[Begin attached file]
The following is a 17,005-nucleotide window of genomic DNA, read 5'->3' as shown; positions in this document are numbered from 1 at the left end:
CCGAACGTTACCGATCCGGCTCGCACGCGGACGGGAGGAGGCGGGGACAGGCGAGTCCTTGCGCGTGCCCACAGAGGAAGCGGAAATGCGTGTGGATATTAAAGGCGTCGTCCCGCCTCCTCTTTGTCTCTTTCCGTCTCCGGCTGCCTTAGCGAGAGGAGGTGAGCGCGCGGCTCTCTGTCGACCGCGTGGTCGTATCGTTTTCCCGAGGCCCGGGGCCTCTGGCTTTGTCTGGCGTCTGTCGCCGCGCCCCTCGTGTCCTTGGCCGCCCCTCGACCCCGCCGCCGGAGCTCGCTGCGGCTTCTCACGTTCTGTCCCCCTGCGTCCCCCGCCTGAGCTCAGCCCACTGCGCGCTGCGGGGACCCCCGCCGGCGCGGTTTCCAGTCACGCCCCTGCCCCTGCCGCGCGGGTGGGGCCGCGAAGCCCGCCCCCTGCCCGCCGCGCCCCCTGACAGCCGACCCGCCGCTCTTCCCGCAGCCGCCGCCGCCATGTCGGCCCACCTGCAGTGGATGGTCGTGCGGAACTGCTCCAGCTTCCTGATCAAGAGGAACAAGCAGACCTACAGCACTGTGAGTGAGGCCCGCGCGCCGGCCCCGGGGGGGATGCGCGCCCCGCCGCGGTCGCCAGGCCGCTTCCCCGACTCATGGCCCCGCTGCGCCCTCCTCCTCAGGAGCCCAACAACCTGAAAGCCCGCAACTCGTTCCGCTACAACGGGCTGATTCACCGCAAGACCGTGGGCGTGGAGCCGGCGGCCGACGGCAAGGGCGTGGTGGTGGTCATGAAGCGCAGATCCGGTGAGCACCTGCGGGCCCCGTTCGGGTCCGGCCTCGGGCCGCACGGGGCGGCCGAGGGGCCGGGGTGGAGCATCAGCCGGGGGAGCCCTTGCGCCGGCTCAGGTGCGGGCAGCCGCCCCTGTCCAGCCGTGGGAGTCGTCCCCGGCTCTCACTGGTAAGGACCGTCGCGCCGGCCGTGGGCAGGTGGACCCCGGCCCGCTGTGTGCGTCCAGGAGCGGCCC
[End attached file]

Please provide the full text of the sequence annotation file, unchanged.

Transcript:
The following is a 17,005-nucleotide window of genomic DNA, read 5'->3' as shown; positions in this document are numbered from 1 at the left end:
CCGAACGTTACCGATCCGGCTCGCACGCGGACGGGAGGAGGCGGGGACAGGCGAGTCCTTGCGCGTGCCCACAGAGGAAGCGGAAATGCGTGTGGATATTAAAGGCGTCGTCCCGCCTCCTCTTTGTCTCTTTCCGTCTCCGGCTGCCTTAGCGAGAGGAGGTGAGCGCGCGGCTCTCTGTCGACCGCGTGGTCGTATCGTTTTCCCGAGGCCCGGGGCCTCTGGCTTTGTCTGGCGTCTGTCGCCGCGCCCCTCGTGTCCTTGGCCGCCCCTCGACCCCGCCGCCGGAGCTCGCTGCGGCTTCTCACGTTCTGTCCCCCTGCGTCCCCCGCCTGAGCTCAGCCCACTGCGCGCTGCGGGGACCCCCGCCGGCGCGGTTTCCAGTCACGCCCCTGCCCCTGCCGCGCGGGTGGGGCCGCGAAGCCCGCCCCCTGCCCGCCGCGCCCCCTGACAGCCGACCCGCCGCTCTTCCCGCAGCCGCCGCCGCCATGTCGGCCCACCTGCAGTGGATGGTCGTGCGGAACTGCTCCAGCTTCCTGATCAAGAGGAACAAGCAGACCTACAGCACTGTGAGTGAGGCCCGCGCGCCGGCCCCGGGGGGGATGCGCGCCCCGCCGCGGTCGCCAGGCCGCTTCCCCGACTCATGGCCCCGCTGCGCCCTCCTCCTCAGGAGCCCAACAACCTGAAAGCCCGCAACTCGTTCCGCTACAACGGGCTGATTCACCGCAAGACCGTGGGCGTGGAGCCGGCGGCCGACGGCAAGGGCGTGGTGGTGGTCATGAAGCGCAGATCCGGTGAGCACCTGCGGGCCCCGTTCGGGTCCGGCCTCGGGCCGCACGGGGCGGCCGAGGGGCCGGGGTGGAGCATCAGCCGGGGGAGCCCTTGCGCCGGCTCAGGTGCGGGCAGCCGCCCCTGTCCAGCCGTGGGAGTCGTCCCCGGCTCTCACTGGTAAGGACCGTCGCGCCGGCCGTGGGCAGGTGGACCCCGGCCCGCTGTGTGCGTCCAGGAGCGGCCC